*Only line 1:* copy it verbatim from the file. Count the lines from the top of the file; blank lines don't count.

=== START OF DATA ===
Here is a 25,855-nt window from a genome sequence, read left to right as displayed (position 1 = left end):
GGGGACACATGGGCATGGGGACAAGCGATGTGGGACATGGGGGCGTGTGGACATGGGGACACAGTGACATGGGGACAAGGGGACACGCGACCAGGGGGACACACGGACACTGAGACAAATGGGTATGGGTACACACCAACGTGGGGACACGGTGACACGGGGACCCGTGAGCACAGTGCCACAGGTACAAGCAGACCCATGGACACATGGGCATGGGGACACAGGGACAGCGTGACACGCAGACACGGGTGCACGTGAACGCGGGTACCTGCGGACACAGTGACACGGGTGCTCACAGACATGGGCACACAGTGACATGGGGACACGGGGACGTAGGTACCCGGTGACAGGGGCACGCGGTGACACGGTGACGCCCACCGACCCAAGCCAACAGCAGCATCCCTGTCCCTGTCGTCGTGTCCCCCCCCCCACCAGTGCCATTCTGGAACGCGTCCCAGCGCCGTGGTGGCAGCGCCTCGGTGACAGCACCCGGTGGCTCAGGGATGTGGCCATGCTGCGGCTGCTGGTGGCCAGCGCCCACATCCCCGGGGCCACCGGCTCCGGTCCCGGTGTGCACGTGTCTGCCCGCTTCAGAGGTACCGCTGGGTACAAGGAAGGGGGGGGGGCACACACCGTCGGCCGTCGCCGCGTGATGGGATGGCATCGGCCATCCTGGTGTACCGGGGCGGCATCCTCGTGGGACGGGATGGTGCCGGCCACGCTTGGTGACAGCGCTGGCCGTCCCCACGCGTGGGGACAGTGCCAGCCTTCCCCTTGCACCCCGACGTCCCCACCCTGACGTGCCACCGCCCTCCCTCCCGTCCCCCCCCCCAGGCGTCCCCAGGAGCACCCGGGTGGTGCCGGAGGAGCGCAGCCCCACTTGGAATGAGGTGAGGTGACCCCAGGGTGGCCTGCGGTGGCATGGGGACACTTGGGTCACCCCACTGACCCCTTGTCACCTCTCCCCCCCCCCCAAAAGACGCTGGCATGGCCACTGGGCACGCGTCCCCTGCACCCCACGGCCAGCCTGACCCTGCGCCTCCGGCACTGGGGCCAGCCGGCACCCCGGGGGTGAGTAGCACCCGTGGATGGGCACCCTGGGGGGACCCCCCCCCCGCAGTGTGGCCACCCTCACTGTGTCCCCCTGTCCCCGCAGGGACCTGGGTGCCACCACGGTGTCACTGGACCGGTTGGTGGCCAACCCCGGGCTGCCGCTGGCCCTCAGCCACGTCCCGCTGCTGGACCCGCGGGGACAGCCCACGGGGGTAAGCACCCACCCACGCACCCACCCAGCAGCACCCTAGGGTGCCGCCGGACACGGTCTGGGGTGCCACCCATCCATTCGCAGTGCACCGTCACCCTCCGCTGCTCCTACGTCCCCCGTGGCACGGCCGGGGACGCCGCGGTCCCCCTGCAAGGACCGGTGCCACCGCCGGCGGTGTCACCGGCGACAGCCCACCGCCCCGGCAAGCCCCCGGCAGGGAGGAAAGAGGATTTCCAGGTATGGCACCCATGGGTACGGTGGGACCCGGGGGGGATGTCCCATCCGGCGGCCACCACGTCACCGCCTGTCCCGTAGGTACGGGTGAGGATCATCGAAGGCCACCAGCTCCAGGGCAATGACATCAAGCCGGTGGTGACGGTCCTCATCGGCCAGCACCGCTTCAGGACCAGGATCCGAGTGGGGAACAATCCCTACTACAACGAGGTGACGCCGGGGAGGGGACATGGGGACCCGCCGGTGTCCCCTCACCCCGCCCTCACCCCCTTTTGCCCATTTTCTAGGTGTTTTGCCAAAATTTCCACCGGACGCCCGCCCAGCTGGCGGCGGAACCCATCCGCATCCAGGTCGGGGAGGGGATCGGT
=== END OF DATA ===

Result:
Here is a 25,855-nt window from a genome sequence, read left to right as displayed (position 1 = left end):